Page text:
Equality: Tolerance, androgyny and sterotypes
Equality is about so many things. I am lucky enough to live in a generally tolerant and equality conscious country. In Sweden it is not unusual to see female engineers, truck drivers or digger drivers, just as men are hairdressers and stylists. Social stereotypes are losing their importance.
I am often asked how our pieces can be unisex, how a big diamond ring can be worn by a man or a woman. At Hargreaves Stockholm we believe that anything can be worn by anyone. Our designs lean towards the simple, clean lines that Scandinavia is known for but we make sure there is enough weight behind the pieces for anyone to feel confident wearing them.
Our Commitment rings are a perfect example. I don't see them as just "engagement" rings as I think that can make us feel we have to have a partner or the desire to get married to wear one. Even in this day and age it is expected that it is just the woman who wears the traditional engagement ring. I think one of our eternity rings looks just as fabulous as a pinky ring on a man or a woman as it does worn as a traditional engagement ring. Yes, one of our solid plain bands is the perfect wedding ring and fits together in its Commitment stack beautifully but it can also be the perfect, thumb ring. In Sweden we are fortunate enough that any man or woman can marry any other consenting man or woman so why shouldn't the jewellery boundaries be removed too? Why shouldn't a man get the option of choosing a symbolic, decadent piece of jewellery that he loves too?
At our brand launch at Stockholm Fashion Week AW17, the very lovely Benjamin Falk (of www.manscape.se @manscapese) tried on our Fealty arm ring. He totally rocked it. I was wearing mine too and I also believe that anyone in the room that night could have rocked it too.
Jonny Depp recently wore a traditional diamond engagement ring and was lambasted for it. It looked amazing. It was totally in keeping with his style and was a beautiful addition. It didn't look out of place at all.
I hope that over time we will be known as a Scandinavian brand that has beautiful design that can be worn by anyone. Our Freyr ring is a big statement piece but I absolutely designed it with both men and women in mind. It is not apologetic or subtle but it is bold and weighty and although not for everyone, I think that it could be for anyone.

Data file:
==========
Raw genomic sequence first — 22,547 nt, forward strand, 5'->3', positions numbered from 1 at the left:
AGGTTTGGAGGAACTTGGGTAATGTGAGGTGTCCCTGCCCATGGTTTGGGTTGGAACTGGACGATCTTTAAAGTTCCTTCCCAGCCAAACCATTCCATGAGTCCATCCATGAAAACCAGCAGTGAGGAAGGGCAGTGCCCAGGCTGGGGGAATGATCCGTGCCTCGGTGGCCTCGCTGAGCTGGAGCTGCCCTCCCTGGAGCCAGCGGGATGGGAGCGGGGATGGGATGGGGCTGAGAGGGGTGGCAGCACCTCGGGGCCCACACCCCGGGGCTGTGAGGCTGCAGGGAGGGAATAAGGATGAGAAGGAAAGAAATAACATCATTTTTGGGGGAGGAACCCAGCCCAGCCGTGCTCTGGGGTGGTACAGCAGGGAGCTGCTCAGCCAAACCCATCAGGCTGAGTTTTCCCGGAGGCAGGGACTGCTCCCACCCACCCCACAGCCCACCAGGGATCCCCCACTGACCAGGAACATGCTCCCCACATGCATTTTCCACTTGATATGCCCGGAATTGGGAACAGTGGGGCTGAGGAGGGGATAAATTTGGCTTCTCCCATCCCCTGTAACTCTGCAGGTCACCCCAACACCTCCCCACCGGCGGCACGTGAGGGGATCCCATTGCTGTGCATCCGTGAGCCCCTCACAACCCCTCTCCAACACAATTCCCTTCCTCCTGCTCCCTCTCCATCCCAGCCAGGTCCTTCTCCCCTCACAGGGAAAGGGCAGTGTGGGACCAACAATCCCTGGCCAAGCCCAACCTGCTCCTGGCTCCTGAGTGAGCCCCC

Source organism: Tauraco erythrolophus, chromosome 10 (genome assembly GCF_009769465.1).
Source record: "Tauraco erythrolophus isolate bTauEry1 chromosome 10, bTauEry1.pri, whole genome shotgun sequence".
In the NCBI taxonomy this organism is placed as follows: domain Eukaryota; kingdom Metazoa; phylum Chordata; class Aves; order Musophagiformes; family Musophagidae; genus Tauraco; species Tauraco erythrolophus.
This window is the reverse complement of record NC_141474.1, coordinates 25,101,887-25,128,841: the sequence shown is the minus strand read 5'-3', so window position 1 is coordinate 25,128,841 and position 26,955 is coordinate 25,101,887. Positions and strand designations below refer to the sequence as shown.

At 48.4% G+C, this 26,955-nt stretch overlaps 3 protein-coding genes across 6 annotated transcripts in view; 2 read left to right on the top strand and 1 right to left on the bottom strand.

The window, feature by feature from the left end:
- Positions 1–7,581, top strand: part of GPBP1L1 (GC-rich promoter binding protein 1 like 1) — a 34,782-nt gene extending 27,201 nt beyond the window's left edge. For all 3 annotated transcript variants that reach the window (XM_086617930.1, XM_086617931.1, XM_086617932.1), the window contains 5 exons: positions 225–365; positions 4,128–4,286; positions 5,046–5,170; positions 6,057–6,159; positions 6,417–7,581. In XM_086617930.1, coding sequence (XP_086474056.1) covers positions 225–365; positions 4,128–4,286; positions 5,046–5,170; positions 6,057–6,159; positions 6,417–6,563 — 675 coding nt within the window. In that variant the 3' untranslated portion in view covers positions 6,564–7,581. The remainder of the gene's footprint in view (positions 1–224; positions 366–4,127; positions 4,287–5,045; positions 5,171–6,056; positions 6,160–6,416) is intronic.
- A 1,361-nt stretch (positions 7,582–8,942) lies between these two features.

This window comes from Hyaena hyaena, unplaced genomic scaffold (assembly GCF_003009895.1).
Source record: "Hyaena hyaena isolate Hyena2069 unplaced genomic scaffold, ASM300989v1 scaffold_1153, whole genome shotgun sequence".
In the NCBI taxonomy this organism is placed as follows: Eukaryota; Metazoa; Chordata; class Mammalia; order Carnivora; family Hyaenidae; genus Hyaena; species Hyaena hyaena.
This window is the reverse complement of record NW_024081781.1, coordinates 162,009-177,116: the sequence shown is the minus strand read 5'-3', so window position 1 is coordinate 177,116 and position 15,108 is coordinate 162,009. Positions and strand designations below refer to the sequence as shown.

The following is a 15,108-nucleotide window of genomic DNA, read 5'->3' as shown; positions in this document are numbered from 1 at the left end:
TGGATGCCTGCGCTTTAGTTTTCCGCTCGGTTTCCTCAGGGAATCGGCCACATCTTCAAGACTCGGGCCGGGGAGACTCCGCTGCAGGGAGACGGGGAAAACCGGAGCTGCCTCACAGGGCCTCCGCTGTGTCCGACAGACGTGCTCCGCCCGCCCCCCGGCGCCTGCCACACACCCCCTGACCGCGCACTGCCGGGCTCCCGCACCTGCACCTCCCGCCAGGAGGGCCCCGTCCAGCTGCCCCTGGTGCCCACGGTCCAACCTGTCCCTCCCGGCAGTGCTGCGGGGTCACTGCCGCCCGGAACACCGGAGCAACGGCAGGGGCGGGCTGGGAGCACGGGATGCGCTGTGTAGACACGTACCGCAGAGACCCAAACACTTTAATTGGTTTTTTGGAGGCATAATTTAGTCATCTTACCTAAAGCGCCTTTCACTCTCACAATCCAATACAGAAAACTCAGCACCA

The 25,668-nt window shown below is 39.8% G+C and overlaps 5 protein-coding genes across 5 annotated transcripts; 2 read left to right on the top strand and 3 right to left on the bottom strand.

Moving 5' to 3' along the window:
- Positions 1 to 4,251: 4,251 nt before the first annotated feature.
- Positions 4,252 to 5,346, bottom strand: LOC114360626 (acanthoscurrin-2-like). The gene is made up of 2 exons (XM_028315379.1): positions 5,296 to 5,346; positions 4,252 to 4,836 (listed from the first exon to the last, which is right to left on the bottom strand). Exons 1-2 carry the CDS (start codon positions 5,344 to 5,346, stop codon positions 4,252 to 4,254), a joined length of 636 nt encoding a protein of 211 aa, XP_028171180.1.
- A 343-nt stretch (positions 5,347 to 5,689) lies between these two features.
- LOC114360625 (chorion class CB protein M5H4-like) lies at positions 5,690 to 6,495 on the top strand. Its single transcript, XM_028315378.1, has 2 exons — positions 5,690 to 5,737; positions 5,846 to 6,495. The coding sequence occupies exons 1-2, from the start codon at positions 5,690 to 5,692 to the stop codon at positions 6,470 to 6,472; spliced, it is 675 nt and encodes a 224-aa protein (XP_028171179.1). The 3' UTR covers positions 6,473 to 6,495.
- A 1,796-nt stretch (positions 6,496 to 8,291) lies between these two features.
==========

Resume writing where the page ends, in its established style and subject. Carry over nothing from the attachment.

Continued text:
Unisex Fashion is becoming more normal. Why is that important? It is important because those blurred lines help equality. They help everyone to become more free to be themselves, whoever that may be. It makes society more fluid and accepting. If David Beckham or Kanye West can wear a skirt just because they feel like it, if Jaden Smith can feel comfortable enough to wear a dress to prom without the fear or becoming labelled in any way, it breaks down barriers, it takes away social stigma. It starts to bring tolerance for all.
At Hargreaves Stockholm we truly believe that you don't have to ever be considering the idea of marriage to wear a diamond ring, you don't have to wear a diamond ring to get married, you don't have to be a woman 25-45 to be looking for a diamond ring. We think about our pieces and how they can be worn and who can wear them. We try to keep our designs as fluid as people truly are. Of course some pieces will always appeal more to women and some to men but we want anyone to feel they can wear our pieces just because they love them, not because they fit in to the social box of who is meant to love them.
It isn't about everyone looking the same though and it isn't about dressing neutrally or androgynously, far from it, it is about people being free to choose pieces they want to wear just because they love them. Whether that means a man wears a beautiful, simple arm ring that can be glimpsed under his shirt cuff or whether he chooses a diamond set band either as a commitment band or just because he loves it. Or whether a woman chooses a heavy, simple diamond set solitaire just because she wants to rather than for any kind of commitment to any thing other than loving the piece itself.
Times are changing, it is no longer a reflection of masculinity, or a lack of, for a man to wear bracelets, necklaces and rings. It is also becoming more normal for women to buy their own fine jewellery. De Beers tried to market the "right hand ring" when women started buying their own diamond rings and wearing them on their right hand but hopefully we have moved past those kinds of labels now. One thing is for sure and that is at Hargreaves Stockholm, whoever you are, you will always have a place with us. We will concentrate on making beautiful pieces and you can concentrate on wearing them however you choose.